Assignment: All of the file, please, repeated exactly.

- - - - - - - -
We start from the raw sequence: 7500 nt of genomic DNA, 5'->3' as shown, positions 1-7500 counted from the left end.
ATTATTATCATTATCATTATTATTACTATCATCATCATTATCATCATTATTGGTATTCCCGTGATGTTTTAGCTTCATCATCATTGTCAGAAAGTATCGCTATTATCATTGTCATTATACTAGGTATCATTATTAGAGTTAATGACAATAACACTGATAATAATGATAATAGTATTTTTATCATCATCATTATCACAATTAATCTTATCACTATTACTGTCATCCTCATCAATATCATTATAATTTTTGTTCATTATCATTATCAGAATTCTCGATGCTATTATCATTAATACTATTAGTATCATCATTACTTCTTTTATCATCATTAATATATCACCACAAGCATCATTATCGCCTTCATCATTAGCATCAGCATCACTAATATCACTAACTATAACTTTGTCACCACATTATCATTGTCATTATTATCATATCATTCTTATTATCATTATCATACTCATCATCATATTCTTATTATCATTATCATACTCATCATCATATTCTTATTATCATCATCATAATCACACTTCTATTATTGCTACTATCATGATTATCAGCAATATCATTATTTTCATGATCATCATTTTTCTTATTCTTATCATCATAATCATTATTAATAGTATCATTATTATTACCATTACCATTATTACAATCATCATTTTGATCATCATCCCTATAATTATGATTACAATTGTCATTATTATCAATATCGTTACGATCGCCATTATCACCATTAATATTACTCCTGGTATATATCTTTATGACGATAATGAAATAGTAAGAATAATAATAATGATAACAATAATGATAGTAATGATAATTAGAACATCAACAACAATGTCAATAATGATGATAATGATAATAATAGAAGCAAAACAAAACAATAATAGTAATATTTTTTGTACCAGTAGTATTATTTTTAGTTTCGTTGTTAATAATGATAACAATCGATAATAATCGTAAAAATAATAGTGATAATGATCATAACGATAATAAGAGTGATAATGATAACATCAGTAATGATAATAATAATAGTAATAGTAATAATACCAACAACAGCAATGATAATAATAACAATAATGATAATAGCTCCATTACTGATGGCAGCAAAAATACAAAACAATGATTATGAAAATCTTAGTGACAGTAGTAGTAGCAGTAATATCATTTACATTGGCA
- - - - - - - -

We start from the raw sequence: 7500 nt of genomic DNA, 5'->3' as shown, positions 1-7500 counted from the left end.
ATTATTATCATTATCATTATTATTACTATCATCATCATTATCATCATTATTGGTATTCCCGTGATGTTTTAGCTTCATCATCATTGTCAGAAAGTATCGCTATTATCATTGTCATTATACTAGGTATCATTATTAGAGTTAATGACAATAACACTGATAATAATGATAATAGTATTTTTATCATCATCATTATCACAATTAATCTTATCACTATTACTGTCATCCTCATCAATATCATTATAATTTTTGTTCATTATCATTATCAGAATTCTCGATGCTATTATCATTAATACTATTAGTATCATCATTACTTCTTTTATCATCATTAATATATCACCACAAGCATCATTATCGCCTTCATCATTAGCATCAGCATCACTAATATCACTAACTATAACTTTGTCACCACATTATCATTGTCATTATTATCATATCATTCTTATTATCATTATCATACTCATCATCATATTCTTATTATCATTATCATACTCATCATCATATTCTTATTATCATCATCATAATCACACTTCTATTATTGCTACTATCATGATTATCAGCAATATCATTATTTTCATGATCATCATTTTTCTTATTCTTATCATCATAATCATTATTAATAGTATCATTATTATTACCATTACCATTATTACAATCATCATTTTGATCATCATCCCTATAATTATGATTACAATTGTCATTATTATCAATATCGTTACGATCGCCATTATCACCATTAATATTACTCCTGGTATATATCTTTATGACGATAATGAAATAGTAAGAATAATAATAATGATAACAATAATGATAGTAATGATAATTAGAACATCAACAACAATGTCAATAATGATGATAATGATAATAATAGAAGCAAAACAAAACAATAATAGTAATATTTTTTGTACCAGTAGTATTATTTTTAGTTTCGTTGTTAATAATGATAACAATCGATAATAATCGTAAAAATAATAGTGATAATGATCATAACGATAATAAGAGTGATAATGATAACATCAGTAATGATAATAATAATAGTAATAGTAATAATACCAACAACAGCAATGATAATAATAACAATAATGATAATAGCTCCATTACTGATGGCAGCAAAAATACAAAACAATGATTATGAAAATCTTAGTGACAGTAGTAGTAGCAGTAATATCATTTACATTGGCA